The CMIE report also shows a significant fall in jobs and simultaneous significant increase in unemployment rate in March 2020. The unemployment rate stands at 8.7 per cent in March 2020, which is way higher than government unemployment estimate at a 45-year high of 6.1 per cent in 2017-18.

This is the highest unemployment rate since September 2016. The unemployed people have also gone up from 32 million to 38 million during the same period.

The situation became further worse as we moved into the lockdown period in the last week of March, and the unemployment rate soared to 23.8 per cent.

Understandably, this indicates that the current nationwide lockdown has been the biggest job-destroyer ever in the history of the country.

These estimates only reveal the impact on jobs during the lockdown period, and should not be considered as permanent loss of livelihood. Many of them may be able to get back to employment after the lockdown would be over.

However, it is true that many of them would also not be able to get their jobs back, such as informal workers who were involved in casual or contractual work, and those who returned to their villages.

However, the CMIE survey has many caveats as it is based on telephonic interviews with a smaller sample and likely to have high probability of error in estimation.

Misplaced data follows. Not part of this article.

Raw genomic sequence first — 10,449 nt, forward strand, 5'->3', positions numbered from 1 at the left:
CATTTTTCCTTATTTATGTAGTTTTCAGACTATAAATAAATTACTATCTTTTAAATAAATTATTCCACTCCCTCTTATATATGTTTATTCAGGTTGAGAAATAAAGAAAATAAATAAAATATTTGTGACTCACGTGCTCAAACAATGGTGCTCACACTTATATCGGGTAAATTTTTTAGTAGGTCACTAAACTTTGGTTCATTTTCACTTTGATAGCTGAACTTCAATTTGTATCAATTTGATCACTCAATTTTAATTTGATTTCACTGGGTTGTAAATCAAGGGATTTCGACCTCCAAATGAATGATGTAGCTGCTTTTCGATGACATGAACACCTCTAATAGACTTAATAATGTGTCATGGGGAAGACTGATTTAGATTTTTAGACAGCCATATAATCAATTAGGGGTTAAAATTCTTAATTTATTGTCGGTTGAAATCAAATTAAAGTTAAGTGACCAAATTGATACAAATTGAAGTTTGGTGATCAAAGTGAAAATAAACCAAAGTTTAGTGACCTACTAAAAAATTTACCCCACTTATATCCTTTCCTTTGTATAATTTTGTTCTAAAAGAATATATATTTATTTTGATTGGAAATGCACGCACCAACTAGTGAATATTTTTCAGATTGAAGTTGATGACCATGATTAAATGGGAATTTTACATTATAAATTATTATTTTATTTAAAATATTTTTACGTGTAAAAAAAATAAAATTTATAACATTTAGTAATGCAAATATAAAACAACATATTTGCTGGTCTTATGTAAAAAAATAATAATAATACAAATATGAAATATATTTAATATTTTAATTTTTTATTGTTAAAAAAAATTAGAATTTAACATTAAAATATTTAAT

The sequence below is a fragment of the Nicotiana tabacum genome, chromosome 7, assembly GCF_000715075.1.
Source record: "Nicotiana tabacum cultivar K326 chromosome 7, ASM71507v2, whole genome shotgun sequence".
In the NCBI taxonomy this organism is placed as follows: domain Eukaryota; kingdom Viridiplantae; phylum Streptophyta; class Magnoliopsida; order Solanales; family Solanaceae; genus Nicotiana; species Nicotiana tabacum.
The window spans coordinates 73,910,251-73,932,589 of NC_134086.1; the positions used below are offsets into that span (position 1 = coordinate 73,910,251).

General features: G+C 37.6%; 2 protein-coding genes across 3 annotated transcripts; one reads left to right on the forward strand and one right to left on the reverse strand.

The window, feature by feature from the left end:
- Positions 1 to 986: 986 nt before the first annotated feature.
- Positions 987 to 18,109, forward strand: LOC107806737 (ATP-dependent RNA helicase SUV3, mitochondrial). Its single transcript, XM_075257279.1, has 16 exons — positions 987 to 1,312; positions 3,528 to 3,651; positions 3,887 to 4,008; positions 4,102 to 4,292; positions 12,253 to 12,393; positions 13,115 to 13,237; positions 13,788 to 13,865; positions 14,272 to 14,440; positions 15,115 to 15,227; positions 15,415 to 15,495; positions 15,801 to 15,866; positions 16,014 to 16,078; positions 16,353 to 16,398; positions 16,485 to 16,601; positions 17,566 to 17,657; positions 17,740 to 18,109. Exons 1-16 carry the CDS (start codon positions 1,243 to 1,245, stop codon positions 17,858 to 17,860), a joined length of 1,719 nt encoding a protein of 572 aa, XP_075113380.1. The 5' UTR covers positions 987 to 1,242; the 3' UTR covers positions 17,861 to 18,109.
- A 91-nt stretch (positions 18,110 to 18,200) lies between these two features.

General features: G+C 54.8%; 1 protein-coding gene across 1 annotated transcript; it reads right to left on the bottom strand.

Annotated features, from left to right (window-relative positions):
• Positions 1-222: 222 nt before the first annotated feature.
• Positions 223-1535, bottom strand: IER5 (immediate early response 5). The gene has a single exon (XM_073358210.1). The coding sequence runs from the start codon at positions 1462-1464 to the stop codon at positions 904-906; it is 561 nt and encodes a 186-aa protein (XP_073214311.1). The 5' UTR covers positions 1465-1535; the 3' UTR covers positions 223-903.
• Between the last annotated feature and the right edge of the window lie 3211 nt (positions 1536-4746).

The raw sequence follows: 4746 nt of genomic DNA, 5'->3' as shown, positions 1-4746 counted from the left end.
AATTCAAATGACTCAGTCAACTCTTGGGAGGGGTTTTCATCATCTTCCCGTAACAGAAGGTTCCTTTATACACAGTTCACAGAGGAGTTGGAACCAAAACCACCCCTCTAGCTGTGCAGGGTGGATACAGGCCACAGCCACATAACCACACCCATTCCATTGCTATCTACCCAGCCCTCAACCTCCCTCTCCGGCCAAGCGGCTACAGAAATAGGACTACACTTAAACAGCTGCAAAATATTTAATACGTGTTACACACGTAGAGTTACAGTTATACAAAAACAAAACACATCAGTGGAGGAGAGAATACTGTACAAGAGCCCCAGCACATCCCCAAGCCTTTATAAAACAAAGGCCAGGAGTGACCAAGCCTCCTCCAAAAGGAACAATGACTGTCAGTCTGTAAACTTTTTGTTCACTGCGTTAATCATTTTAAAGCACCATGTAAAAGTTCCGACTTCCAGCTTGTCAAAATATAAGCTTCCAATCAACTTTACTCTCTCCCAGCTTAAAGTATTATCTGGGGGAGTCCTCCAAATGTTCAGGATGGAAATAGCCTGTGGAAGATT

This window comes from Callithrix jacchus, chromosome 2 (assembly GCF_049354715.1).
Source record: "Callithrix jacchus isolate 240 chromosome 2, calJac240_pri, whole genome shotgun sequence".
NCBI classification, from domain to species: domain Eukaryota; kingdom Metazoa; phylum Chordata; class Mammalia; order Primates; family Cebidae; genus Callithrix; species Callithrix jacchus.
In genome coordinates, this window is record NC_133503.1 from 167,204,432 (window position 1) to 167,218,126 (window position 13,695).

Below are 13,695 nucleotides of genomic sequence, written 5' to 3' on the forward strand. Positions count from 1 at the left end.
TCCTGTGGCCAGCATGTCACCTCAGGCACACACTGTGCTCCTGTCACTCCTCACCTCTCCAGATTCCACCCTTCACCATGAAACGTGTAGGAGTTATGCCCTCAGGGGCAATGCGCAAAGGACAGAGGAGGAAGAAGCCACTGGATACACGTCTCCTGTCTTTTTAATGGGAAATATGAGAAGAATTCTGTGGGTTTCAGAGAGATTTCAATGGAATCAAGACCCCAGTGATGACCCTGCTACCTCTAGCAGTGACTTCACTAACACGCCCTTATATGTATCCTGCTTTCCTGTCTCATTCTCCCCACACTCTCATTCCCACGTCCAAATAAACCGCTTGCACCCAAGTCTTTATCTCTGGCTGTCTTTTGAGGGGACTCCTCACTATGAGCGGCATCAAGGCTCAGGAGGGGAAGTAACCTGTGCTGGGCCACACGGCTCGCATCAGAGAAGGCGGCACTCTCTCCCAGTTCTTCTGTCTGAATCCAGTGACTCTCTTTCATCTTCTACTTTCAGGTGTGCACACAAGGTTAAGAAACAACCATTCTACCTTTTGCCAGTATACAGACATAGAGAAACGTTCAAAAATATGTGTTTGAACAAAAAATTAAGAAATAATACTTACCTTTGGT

So, the other estimates also need to be examined for comparison such as the national-level periodic labour force survey (PLFS) to understand the likely impact on informal workers during and after the lockdown period.

According to the PLFS, about 90 per cent (419 million) of the total workers are engaged in informal sector.

A total of 95 per cent and 80 per cent of the labourers are in the informal sector in the rural and urban areas respectively.

In magnitude, the informal workers in rural areas (298 million) comprise almost 2.5 times higher than urban areas (121 million).

This is primarily because of large number of informal workers are engaged in farm or agricultural activities (62 per cent) in rural areas than only 8 per cent in urban areas, which is likely to have less impact on their livelihood and employment by the lockdown than informal workers engaged in urban areas as 92 per cent engaged in non-farm sector.

The informal workers’ livelihood in urban areas is likely to be impacted more by the lockdown because of the halt in economic activities such as industrial and business activities.

In this article, we estimate the number of most vulnerable informal workers by three ways (I) the most affected sectors; (II) status of work and (III) vulnerable occupations, where they are engaged in urban areas.

In urban areas, about 93 million informal workers are involved in five sectors that are most affected, namely, manufacturing (28 million); trade, hotel and restaurant (32 million); construction (15 million); transport, storage and communications (11 million); and finance, business and real estate (7 million).

Out of total 93 million informal workers in these sectors, 50 per cent are self-employed, 20 per cent are casual workers on daily wages and 30 per cent are salaried or contract employees without any social safety net.